Optimizing Your Tech Hiring Practices

The Experts' Guide to Increasing Diversity on Engineering Teams

Fact: Companies that are racially and ethnically diverse outperform industry norms by 35%. This guide brings together proven strategies from leaders in engineering and talent acquisition at leading companies for increasing diversity on your engineering team.

Introduction

Today, more and more companies are recognizing the value that employees from diverse backgrounds bring to an organization as they scale their technical teams. A recent study found, for example, that companies that are racially and ethnically diverse outperform industry norms by 35%. Engineering teams, however, are often the least diverse teams in an organization—in large part because technical recruiting still relies heavily on bias-laden methods like resume review and traditional interviews to identify top candidates.

This guide brings together proven strategies from leaders in engineering and talent acquisition at industry-leading companies for reducing bias in your hiring and increasing diversity on your engineering team. From opening up the top of your recruiting funnel using validated skills evaluations, to conducting structured interviews that reduce bias, you’ll learn concrete actions you can take to move the needle on diversity, equity, and inclusion (DE&I) initiatives at your company.

5 Key Takeaways

To successfully increase diversity on their engineering teams, both talent acquisition and engineering teams need to be involved and implement best practices for technical hiring at all stages of the recruiting funnel. Here are the top 5 takeaways from the engineering and talent acquisition leaders included in this guide:

01. Open up the top of the recruiting funnel using validated skills evaluations

A tried-and-true way to open up your technical hiring to a more diverse talent pool is to replace resume review at the top of the funnel with objective skills assessments. Done well, skills assessments help identify top technical talent early in the hiring process while saving time for your engineering team and moving candidates through the hiring process more quickly, which improves their candidate experience and increases the likelihood that your offer will be accepted.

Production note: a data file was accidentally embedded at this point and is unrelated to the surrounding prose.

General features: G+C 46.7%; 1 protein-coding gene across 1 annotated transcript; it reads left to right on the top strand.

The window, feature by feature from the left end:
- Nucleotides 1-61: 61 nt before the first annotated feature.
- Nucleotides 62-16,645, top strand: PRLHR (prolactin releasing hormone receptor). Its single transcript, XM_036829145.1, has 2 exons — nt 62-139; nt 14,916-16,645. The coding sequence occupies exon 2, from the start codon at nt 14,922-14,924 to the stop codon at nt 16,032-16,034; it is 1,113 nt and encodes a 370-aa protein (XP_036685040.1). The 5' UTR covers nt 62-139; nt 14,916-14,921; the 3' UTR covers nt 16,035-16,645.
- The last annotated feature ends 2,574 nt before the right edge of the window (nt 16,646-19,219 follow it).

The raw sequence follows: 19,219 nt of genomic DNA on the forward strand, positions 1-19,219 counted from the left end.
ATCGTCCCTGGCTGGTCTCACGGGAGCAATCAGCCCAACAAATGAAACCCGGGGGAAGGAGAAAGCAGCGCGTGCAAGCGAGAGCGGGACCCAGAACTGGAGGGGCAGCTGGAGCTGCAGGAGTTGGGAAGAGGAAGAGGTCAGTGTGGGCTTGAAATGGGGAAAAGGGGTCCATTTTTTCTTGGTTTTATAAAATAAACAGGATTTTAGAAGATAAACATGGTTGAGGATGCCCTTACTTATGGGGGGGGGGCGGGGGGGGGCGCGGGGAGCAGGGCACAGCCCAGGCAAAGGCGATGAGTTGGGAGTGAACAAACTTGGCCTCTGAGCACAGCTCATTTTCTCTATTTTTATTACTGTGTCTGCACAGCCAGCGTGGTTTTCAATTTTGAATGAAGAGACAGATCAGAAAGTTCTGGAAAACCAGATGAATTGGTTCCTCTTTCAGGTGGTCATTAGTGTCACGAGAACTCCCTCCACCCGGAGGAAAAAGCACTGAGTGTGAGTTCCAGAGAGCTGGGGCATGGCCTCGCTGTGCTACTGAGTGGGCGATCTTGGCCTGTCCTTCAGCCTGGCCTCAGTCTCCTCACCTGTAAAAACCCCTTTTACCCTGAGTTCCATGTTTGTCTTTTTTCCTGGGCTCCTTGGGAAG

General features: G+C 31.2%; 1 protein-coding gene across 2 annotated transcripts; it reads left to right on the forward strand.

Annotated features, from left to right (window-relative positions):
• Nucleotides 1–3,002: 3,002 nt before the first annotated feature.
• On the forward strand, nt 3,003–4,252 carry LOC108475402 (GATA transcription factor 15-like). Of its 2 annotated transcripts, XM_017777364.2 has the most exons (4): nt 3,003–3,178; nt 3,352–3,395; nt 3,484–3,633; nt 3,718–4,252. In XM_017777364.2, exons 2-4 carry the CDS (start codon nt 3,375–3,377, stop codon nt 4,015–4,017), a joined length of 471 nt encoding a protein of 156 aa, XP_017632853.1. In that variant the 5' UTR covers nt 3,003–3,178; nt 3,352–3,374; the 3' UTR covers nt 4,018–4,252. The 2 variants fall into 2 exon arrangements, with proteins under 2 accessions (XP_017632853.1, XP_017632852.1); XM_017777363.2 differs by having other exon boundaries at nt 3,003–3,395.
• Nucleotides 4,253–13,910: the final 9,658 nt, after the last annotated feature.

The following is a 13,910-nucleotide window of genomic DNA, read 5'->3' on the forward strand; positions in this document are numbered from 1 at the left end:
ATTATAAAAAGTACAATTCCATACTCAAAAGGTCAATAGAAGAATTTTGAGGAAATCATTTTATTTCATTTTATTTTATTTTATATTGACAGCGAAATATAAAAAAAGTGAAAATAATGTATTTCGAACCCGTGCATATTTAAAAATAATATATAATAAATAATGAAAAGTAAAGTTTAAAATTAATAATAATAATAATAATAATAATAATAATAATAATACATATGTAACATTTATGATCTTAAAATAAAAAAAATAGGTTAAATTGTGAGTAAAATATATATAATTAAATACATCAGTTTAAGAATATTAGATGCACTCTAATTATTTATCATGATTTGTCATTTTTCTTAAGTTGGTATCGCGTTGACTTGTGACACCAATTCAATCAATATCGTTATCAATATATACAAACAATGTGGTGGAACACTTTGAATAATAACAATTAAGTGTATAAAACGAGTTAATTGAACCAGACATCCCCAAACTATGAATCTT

02. Implement structure and consistency in your hiring interviews

Interviews provide both hiring teams and candidates with valuable information about how each party collaborates and problem-solves on the job. However, they’re also rife with potential for human bias to creep in—whether it’s through how coding questions are written, how interviews differ from candidate to candidate, or how different interviewers assess a candidate’s competency. Structured interviews, conducted consistently across all candidates for a role, help mitigate bias by giving all candidates access to the same interview experience and a standard set of requirements against which they’ll be evaluated.

03. Create and track measurable tech hiring initiatives around DE&I

It’s a common saying in the business world that “what gets measured gets done.” This holds true for initiatives around diversity, equity, and inclusion in technical hiring, as well. Engineering and recruiting stakeholders should work together to define what “diversity” means to them and decide which metrics, such as employee demographic data, to track. Tracking and measuring DE&I initiatives should hold the same level of importance as other strategic initiatives at your company.

04. Scrutinize your own hiring processes for potential bias

None of us is free from bias, and even the most carefully-designed hiring processes can inadvertently harm candidates from underrepresented backgrounds. Engaging IO Psychologists, like those at CodeSignal’s Skills Evaluation Lab, in developing your technical evaluation tools allows you to ensure that your recruiting methods accurately measure candidates’ job-relevant skills and do not introduce adverse impact to protected groups.

05. Listen to what underrepresented candidates are looking for in potential employers

Lastly, one of the best—but often underutilized—sources of advice for increasing diversity on engineering teams is underrepresented candidates themselves, who have recently experienced what it’s like to go through the technical hiring process. Rather than assuming what women engineers want from potential employers, for example, or what Black engineers think about your interview process, ask these candidates. You may be surprised by the insights they offer.

Meet the Authors

Jehron Petty

CEO & Co-Founder

Ariana Moon

Director of Talent Acquisition

Sylvia Mol

Assessment Research Lead

Sophia Yamauchi

Emerging Talent Programs Manager

Peter Lu

VP of Solutions Engineering

Michael Newman

VP of Engineering

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